Making use of images to teach language

Emma Symanski had no interest in teaching English when she enrolled at Hampshire College in 2017. She had no idea that a recommendation to finish the TESOL certificate program at SIT Graduate Institute would revolutionize her undergraduate studies and result in the publishing of her book, Teaching English Through a Photographic Lens.

The SIT TESOL credential is provided globally through World Learning. The International Language Institute of Massachusetts (ILI) is one example; it offers language instruction at Hampshire College and in the neighborhood.

A self-designed course on utilizing photography as a tool for English learning, Symanski's Division-III project—the equivalent of a senior thesis at Hampshire College—was inspired by her TESOL experience.

When Symanski thinks back on how she came to enjoy teaching language learners so much after believing that photography was her only true passion, she recognizes that she was searching for a common thread—a means of expressing stories and connecting. They both function like language; in fact, photography is a different form of language.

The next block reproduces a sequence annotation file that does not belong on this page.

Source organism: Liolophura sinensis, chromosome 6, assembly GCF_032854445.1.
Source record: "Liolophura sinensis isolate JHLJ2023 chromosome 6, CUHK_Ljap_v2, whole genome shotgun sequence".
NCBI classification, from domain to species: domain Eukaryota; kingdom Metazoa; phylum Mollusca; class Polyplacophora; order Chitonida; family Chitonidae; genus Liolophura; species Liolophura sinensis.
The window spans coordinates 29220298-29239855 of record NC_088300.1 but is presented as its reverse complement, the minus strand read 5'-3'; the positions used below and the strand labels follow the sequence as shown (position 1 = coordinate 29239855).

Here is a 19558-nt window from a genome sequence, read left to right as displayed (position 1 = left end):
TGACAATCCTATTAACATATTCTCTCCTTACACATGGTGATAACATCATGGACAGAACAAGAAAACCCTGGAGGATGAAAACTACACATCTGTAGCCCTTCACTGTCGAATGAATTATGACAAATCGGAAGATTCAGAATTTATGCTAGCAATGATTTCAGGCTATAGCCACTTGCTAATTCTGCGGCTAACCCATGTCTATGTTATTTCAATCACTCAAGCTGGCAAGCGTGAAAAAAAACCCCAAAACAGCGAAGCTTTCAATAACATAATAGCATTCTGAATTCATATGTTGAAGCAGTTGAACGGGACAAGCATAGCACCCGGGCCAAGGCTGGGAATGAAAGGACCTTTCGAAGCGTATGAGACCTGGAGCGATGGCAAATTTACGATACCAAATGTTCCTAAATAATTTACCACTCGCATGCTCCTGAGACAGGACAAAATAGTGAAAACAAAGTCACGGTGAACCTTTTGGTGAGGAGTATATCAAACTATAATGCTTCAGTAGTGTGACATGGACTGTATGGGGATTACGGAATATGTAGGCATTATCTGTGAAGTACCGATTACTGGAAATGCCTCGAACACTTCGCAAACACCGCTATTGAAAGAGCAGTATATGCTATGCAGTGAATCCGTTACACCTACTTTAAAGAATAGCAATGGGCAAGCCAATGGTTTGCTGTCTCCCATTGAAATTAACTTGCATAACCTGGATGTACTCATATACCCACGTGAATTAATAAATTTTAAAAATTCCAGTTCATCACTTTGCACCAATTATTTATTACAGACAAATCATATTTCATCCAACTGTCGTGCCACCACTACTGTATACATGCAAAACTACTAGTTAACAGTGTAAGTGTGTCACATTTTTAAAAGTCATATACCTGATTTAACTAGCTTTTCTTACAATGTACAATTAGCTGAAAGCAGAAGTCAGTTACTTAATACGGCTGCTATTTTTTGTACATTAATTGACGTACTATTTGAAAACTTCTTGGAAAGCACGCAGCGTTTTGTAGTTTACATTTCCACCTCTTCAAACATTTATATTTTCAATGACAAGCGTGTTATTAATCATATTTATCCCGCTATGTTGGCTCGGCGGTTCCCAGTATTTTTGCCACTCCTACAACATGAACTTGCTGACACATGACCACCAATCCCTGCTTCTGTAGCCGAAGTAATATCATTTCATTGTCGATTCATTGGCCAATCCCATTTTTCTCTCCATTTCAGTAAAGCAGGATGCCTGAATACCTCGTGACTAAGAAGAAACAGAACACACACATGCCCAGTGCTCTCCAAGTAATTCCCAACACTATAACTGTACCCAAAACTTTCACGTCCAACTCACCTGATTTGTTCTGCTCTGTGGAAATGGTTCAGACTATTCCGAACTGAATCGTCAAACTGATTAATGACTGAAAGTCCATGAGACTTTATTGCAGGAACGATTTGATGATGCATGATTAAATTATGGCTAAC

Speaking in a foreign language was made simpler for the kids by letting them share something personal, like a family photo or a cherished location.

In particular, the concept of frameworks, which was a cornerstone of her TESOL certificate experience, was something she acquired throughout the TESOL certificate course, and it was vital for the design of her class and gave her the skills she needed to succeed. Frameworks offer a model for teaching a particular skill, such as listening, reading, writing, or speaking, and they place a strong emphasis on reflection.

In order to relate language to the individual and daily life, remove it from the abstract, and foster a sense of understanding and trust, the book employs photography as a tool.

Always your,

Daniel Kordan